Graphene-oxide membranes are known to be great filters. They have been modified in the past to be impermeable to all solvents except water. The International Business Times had reported in April that a team of researchers from the University of Manchester has made a breakthrough that could potentially change the way we drink water. They used a grapheme-oxide membrane that can be used as a sieve to remove salt from seawater. Now, the same team has tweaked the filter around a bit to remove the amber pigment from whiskey, making it clear.

A study published by a team of researchers from the University of Manchester in journal Nature Materials shows that tailor-made grapheme-oxide layers can let only certain molecules pass through them by manipulating the size.

The study was led by Professor Rahul Nair at the National Graphene Institute and School of Chemical Engineering and Analytical Science at The University of Manchester. The team used ultra-thin membranes of graphene-oxide sheets which were manipulated and arranged on a molecular level so that they let only organic dyes dissolved in methanol pass through. These pores on the surface of the membrane were nearly a few nanometers wide.

The pinhole structure of the pores were formed by interconnecting graphene nanochannels, which produces an ‘atomic-scale sieve allowing the large flow of solvents through the membrane,’ said a press release by the University of Manchester.

This method which is being dubbed as organic solvent nanofiltration (OSN) differs from the other study published by the team where grapheme based microfilters were used to desalinate salt water. Here, OSN technology separates charged or uncharged organic compounds from an organic solvent.

The team demonstrated the new improvement on the filter by using it to completely remove various organic dyes as small as a nanometre dissolved in methanol.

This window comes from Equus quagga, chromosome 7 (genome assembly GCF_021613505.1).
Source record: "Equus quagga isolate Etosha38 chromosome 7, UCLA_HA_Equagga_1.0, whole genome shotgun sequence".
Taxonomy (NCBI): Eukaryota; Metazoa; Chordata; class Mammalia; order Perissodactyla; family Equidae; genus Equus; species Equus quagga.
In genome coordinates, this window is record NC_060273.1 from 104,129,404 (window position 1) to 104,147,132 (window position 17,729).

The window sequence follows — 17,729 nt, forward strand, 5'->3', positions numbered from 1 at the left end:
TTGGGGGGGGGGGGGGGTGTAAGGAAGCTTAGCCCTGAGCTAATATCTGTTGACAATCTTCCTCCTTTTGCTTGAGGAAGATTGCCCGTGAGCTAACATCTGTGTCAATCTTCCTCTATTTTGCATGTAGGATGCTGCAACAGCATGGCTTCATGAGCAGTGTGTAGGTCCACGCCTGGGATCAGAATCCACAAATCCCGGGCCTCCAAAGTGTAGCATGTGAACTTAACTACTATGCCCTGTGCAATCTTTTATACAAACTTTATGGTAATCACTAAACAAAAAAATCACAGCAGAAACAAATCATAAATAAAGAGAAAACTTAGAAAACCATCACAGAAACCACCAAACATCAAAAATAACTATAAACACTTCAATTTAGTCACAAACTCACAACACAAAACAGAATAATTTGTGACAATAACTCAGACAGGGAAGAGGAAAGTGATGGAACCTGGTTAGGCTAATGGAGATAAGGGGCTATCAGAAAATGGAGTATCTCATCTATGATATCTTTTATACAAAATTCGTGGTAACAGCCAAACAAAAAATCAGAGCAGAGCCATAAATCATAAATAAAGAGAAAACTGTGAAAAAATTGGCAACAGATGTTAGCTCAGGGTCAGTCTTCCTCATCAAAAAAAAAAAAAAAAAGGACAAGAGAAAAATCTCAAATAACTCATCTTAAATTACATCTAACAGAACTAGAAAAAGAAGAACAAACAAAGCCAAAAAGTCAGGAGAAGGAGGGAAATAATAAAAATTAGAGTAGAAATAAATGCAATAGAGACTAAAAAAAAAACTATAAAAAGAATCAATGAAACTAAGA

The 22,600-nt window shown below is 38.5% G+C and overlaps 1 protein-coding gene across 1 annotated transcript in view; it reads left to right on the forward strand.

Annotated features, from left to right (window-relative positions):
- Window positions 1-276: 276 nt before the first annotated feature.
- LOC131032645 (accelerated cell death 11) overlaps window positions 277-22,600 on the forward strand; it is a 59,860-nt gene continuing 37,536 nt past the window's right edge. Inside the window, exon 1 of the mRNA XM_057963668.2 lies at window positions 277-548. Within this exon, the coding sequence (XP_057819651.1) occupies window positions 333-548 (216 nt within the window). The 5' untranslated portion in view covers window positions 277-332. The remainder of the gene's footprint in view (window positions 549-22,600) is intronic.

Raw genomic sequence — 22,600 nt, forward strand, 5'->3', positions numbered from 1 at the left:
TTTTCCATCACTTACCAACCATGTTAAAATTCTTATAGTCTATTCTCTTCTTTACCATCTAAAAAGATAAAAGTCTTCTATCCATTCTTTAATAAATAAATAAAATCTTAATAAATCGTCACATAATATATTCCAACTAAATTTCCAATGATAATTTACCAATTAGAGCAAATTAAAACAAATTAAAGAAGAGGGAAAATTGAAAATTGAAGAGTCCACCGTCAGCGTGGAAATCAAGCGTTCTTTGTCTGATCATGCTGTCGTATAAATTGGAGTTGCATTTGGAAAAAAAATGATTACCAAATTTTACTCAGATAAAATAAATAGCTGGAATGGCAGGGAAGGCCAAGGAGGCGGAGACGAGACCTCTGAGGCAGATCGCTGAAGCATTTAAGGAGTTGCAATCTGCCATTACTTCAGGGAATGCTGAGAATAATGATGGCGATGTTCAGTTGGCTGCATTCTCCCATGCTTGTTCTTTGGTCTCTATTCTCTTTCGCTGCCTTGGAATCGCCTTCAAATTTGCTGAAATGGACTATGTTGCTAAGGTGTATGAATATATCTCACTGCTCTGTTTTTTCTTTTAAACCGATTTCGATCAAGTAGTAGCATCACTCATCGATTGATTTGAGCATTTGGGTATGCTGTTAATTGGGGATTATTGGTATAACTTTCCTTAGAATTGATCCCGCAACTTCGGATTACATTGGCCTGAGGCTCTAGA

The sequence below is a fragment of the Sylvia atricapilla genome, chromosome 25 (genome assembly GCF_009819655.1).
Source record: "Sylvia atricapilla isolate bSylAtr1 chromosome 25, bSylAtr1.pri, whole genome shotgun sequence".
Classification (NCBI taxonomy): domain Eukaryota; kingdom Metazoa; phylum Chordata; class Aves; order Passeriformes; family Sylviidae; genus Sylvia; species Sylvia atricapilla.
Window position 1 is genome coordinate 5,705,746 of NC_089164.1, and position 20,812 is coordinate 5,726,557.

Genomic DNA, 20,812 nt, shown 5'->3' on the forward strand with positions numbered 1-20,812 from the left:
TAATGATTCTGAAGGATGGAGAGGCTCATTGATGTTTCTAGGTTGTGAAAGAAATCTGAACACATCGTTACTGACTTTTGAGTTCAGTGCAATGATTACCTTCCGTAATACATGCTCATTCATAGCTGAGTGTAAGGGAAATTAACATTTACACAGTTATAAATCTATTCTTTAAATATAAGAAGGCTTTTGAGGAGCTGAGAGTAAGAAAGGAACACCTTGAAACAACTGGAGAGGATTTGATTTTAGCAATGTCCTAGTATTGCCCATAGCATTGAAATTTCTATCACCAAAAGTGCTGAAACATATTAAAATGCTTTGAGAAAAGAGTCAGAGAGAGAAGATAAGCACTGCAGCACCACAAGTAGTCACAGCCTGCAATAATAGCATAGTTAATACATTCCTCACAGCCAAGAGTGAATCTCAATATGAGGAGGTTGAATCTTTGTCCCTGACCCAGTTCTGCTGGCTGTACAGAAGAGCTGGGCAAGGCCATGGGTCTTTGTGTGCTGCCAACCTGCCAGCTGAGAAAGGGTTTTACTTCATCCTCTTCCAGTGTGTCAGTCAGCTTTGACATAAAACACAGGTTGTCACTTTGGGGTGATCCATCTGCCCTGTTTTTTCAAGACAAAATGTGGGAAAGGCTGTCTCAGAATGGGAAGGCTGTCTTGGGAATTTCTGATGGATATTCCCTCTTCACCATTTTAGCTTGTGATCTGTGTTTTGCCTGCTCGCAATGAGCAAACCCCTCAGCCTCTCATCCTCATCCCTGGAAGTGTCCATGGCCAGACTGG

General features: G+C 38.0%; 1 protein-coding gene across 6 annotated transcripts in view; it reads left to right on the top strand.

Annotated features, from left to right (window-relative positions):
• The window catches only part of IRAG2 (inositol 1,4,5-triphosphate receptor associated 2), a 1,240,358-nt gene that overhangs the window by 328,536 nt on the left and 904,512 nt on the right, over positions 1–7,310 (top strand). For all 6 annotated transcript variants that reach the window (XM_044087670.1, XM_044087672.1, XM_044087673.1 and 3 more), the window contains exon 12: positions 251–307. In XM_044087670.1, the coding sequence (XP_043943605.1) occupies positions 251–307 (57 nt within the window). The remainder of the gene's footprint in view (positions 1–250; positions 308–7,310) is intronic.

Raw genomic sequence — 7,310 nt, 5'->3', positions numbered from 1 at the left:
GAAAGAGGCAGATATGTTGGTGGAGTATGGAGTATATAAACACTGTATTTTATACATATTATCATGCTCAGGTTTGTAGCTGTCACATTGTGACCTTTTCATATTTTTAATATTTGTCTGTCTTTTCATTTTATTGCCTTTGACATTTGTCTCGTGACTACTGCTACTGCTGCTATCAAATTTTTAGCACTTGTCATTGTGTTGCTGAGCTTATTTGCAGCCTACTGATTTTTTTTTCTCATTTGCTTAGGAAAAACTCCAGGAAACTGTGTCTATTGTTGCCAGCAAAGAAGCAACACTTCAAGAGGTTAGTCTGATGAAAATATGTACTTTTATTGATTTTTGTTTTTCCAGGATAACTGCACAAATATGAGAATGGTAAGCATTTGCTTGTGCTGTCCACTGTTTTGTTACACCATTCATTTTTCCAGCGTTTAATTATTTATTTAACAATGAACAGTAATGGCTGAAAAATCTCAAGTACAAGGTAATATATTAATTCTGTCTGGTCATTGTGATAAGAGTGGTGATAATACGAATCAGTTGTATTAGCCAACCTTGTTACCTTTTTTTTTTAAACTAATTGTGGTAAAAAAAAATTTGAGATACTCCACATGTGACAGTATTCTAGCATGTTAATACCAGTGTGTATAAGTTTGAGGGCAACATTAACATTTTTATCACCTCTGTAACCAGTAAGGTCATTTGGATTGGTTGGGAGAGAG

"Just for a fun, we even filtered whiskey and cognac through the graphene-oxide membrane. The membrane allowed the alcohol to pass through but removed the larger molecules which give the amber color. The clear whiskey smells similar to the original whiskey but we are not allowed to drink it in the lab, however, it was a funny Friday night experiment!" Nair said in the release.

The OSN method proved an improvement on the desalination filters by boasting of an increased flow rate of the solvent which helped speed up up the filtration process.

"Chemical separation is all about energy, various chemical separation processes consume about half of industrial energy usage. Any new efficient separation process will minimize the consumption of energy, which is in high demand now. By 2030, the world is projected to consume 60% more energy than today," Prof. Nair added.

Dr. Su, who led the experiment, added that the function of the filter is not restricted to alcohol. The developed membranes have a very precise sieve size which can be manipulated in very miniscule proportions. The high flux that the OSN method displays opens up new opportunity to separate molecules from different organic solvents for chemical and pharmaceutical industries.

“This development is particularly important because most of the existing polymer-based membranes are unstable in organic solvents whereas the developed graphene-oxide membrane is highly stable," she added.

By using ultra-thin membranes, this is the first clear-cut experiment to show how other solvents can be filtered out, proving that there is potential for organic solvent nanofiltration.

Graphene- the world's first two-dimensional material is known for its versatile superlatives, it can be both hydrophobic and hydrophilic, stronger than steel, flexible, bendable and one million times thinner than a human hair.